New season, new you. Shimano Gravel Alliance rider Florian Nowak gives his guide to preparing for a new season of gravel.
In case your social media feed hasn’t yet hammered home the fact that we’re on the verge of a new season of gravel, Gravel Alliance rider Florian Nowak has stepped up to give you the inside line on how best to take the annual new season gravel rush.
From off-season regrets to pre-season training, your bike build to your calendar, this is one rider who leaves nothing to chance.
It was only after I retired from professional road racing that I realized just how short the off-season is. Time goes by much quicker when you’re not on the road and don’t have the all-consuming pressure to get in race shape. I spent a lot of this winter away from cycling, doing other sports like cross-country skiing, running and ski mountaineering. But recently, as I’ve scrolled through websites and checked out events to put on my calendar, the call of gravel has been getting louder.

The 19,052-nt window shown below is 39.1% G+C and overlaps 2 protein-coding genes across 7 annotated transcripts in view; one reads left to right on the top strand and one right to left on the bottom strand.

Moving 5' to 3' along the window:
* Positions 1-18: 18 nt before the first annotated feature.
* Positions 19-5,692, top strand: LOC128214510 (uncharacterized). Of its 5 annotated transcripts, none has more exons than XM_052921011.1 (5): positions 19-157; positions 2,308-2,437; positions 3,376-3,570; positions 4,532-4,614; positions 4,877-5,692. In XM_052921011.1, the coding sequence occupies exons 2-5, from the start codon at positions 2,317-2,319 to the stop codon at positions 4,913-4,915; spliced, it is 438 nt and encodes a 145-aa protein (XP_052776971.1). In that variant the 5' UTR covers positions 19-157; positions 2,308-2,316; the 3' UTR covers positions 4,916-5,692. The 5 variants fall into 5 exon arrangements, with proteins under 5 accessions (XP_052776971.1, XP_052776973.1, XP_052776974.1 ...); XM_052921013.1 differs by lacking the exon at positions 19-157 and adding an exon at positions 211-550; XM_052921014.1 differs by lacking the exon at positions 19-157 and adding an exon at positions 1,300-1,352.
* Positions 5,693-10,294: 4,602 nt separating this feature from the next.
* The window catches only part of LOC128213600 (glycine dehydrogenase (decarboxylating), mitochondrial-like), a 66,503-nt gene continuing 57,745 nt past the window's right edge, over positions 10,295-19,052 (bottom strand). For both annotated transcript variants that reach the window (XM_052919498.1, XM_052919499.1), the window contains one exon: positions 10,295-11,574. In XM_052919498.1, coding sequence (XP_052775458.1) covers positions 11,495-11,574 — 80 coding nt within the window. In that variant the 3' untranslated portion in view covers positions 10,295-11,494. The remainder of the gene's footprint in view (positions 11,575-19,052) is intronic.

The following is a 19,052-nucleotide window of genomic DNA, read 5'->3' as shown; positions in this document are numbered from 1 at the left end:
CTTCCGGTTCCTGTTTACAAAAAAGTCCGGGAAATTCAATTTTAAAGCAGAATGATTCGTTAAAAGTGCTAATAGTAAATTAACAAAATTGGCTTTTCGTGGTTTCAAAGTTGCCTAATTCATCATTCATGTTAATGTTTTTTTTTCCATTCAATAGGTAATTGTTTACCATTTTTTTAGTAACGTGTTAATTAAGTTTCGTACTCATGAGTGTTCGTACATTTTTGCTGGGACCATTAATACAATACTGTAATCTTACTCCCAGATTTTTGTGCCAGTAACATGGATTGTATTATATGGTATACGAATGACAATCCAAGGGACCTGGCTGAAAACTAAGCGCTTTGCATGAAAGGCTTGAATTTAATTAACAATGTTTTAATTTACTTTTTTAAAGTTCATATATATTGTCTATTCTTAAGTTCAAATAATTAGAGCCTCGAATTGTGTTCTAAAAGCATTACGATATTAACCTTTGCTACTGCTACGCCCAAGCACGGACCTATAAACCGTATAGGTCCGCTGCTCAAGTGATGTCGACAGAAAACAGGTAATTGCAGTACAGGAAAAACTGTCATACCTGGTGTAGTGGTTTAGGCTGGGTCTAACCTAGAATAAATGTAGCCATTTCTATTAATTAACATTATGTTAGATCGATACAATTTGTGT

Given that the majority of us in the game of gravel are privateers, free from the pressures and support of a team to build your race program and minutely plan every pedal stroke, I sometimes wonder if there's anything we can do to make the pre-season rush that bit easier.
Here is my nudge to you to make sure we’re all on the right track as we go into the new season.